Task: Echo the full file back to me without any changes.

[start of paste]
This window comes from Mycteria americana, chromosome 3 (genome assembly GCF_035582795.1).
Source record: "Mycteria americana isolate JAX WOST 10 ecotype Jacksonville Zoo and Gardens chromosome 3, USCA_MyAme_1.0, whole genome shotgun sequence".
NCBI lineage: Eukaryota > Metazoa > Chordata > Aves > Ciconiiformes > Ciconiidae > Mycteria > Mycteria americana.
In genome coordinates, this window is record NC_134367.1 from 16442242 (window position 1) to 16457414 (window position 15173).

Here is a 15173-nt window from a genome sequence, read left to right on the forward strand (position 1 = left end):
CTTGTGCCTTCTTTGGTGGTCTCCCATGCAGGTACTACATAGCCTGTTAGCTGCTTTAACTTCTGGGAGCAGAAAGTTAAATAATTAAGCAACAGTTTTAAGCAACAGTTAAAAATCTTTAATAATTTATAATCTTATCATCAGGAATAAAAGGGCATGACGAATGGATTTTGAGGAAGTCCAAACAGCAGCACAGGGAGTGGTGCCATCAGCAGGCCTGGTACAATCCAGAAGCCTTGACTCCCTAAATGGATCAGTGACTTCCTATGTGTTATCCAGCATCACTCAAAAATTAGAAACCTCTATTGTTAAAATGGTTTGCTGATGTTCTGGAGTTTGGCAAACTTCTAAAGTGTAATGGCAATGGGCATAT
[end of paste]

This window comes from Mycteria americana, chromosome 3 (genome assembly GCF_035582795.1).
Source record: "Mycteria americana isolate JAX WOST 10 ecotype Jacksonville Zoo and Gardens chromosome 3, USCA_MyAme_1.0, whole genome shotgun sequence".
NCBI lineage: Eukaryota > Metazoa > Chordata > Aves > Ciconiiformes > Ciconiidae > Mycteria > Mycteria americana.
In genome coordinates, this window is record NC_134367.1 from 16442242 (window position 1) to 16457414 (window position 15173).

Here is a 15173-nt window from a genome sequence, read left to right on the forward strand (position 1 = left end):
CTTGTGCCTTCTTTGGTGGTCTCCCATGCAGGTACTACATAGCCTGTTAGCTGCTTTAACTTCTGGGAGCAGAAAGTTAAATAATTAAGCAACAGTTTTAAGCAACAGTTAAAAATCTTTAATAATTTATAATCTTATCATCAGGAATAAAAGGGCATGACGAATGGATTTTGAGGAAGTCCAAACAGCAGCACAGGGAGTGGTGCCATCAGCAGGCCTGGTACAATCCAGAAGCCTTGACTCCCTAAATGGATCAGTGACTTCCTATGTGTTATCCAGCATCACTCAAAAATTAGAAACCTCTATTGTTAAAATGGTTTGCTGATGTTCTGGAGTTTGGCAAACTTCTAAAGTGTAATGGCAATGGGCATAT